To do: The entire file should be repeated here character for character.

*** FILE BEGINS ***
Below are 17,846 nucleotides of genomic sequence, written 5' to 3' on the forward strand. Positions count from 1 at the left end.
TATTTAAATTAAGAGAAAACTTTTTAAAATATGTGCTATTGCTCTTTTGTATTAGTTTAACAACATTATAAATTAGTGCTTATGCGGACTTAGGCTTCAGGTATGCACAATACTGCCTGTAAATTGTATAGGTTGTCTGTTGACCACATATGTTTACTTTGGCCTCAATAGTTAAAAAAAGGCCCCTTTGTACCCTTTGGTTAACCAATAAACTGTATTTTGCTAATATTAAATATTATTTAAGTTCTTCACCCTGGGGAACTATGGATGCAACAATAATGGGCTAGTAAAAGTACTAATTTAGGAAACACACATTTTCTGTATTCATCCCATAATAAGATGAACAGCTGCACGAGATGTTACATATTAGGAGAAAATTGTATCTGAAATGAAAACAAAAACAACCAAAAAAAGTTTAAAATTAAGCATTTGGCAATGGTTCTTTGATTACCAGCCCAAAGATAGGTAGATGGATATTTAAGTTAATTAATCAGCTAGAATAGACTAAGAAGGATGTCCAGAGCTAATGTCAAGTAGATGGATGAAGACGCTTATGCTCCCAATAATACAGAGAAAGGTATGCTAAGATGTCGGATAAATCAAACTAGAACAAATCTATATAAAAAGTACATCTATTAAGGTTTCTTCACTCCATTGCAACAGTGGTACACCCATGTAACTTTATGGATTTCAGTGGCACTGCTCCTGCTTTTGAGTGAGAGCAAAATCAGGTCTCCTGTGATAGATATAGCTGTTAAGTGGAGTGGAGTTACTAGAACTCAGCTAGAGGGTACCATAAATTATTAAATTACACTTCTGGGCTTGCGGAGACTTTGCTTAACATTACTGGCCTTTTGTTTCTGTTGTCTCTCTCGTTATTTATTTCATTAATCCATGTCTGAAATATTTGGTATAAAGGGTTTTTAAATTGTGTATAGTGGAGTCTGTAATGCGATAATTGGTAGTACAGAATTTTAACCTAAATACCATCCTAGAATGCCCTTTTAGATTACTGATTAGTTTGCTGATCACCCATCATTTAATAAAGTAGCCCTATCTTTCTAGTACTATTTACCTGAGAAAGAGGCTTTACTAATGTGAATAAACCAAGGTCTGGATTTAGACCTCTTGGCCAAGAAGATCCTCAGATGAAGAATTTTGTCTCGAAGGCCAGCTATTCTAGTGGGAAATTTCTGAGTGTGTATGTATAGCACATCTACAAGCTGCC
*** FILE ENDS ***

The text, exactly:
Below are 17,846 nucleotides of genomic sequence, written 5' to 3' on the forward strand. Positions count from 1 at the left end.
TATTTAAATTAAGAGAAAACTTTTTAAAATATGTGCTATTGCTCTTTTGTATTAGTTTAACAACATTATAAATTAGTGCTTATGCGGACTTAGGCTTCAGGTATGCACAATACTGCCTGTAAATTGTATAGGTTGTCTGTTGACCACATATGTTTACTTTGGCCTCAATAGTTAAAAAAAGGCCCCTTTGTACCCTTTGGTTAACCAATAAACTGTATTTTGCTAATATTAAATATTATTTAAGTTCTTCACCCTGGGGAACTATGGATGCAACAATAATGGGCTAGTAAAAGTACTAATTTAGGAAACACACATTTTCTGTATTCATCCCATAATAAGATGAACAGCTGCACGAGATGTTACATATTAGGAGAAAATTGTATCTGAAATGAAAACAAAAACAACCAAAAAAAGTTTAAAATTAAGCATTTGGCAATGGTTCTTTGATTACCAGCCCAAAGATAGGTAGATGGATATTTAAGTTAATTAATCAGCTAGAATAGACTAAGAAGGATGTCCAGAGCTAATGTCAAGTAGATGGATGAAGACGCTTATGCTCCCAATAATACAGAGAAAGGTATGCTAAGATGTCGGATAAATCAAACTAGAACAAATCTATATAAAAAGTACATCTATTAAGGTTTCTTCACTCCATTGCAACAGTGGTACACCCATGTAACTTTATGGATTTCAGTGGCACTGCTCCTGCTTTTGAGTGAGAGCAAAATCAGGTCTCCTGTGATAGATATAGCTGTTAAGTGGAGTGGAGTTACTAGAACTCAGCTAGAGGGTACCATAAATTATTAAATTACACTTCTGGGCTTGCGGAGACTTTGCTTAACATTACTGGCCTTTTGTTTCTGTTGTCTCTCTCGTTATTTATTTCATTAATCCATGTCTGAAATATTTGGTATAAAGGGTTTTTAAATTGTGTATAGTGGAGTCTGTAATGCGATAATTGGTAGTACAGAATTTTAACCTAAATACCATCCTAGAATGCCCTTTTAGATTACTGATTAGTTTGCTGATCACCCATCATTTAATAAAGTAGCCCTATCTTTCTAGTACTATTTACCTGAGAAAGAGGCTTTACTAATGTGAATAAACCAAGGTCTGGATTTAGACCTCTTGGCCAAGAAGATCCTCAGATGAAGAATTTTGTCTCGAAGGCCAGCTATTCTAGTGGGAAATTTCTGAGTGTGTATGTATAGCACATCTACAAGCTGCC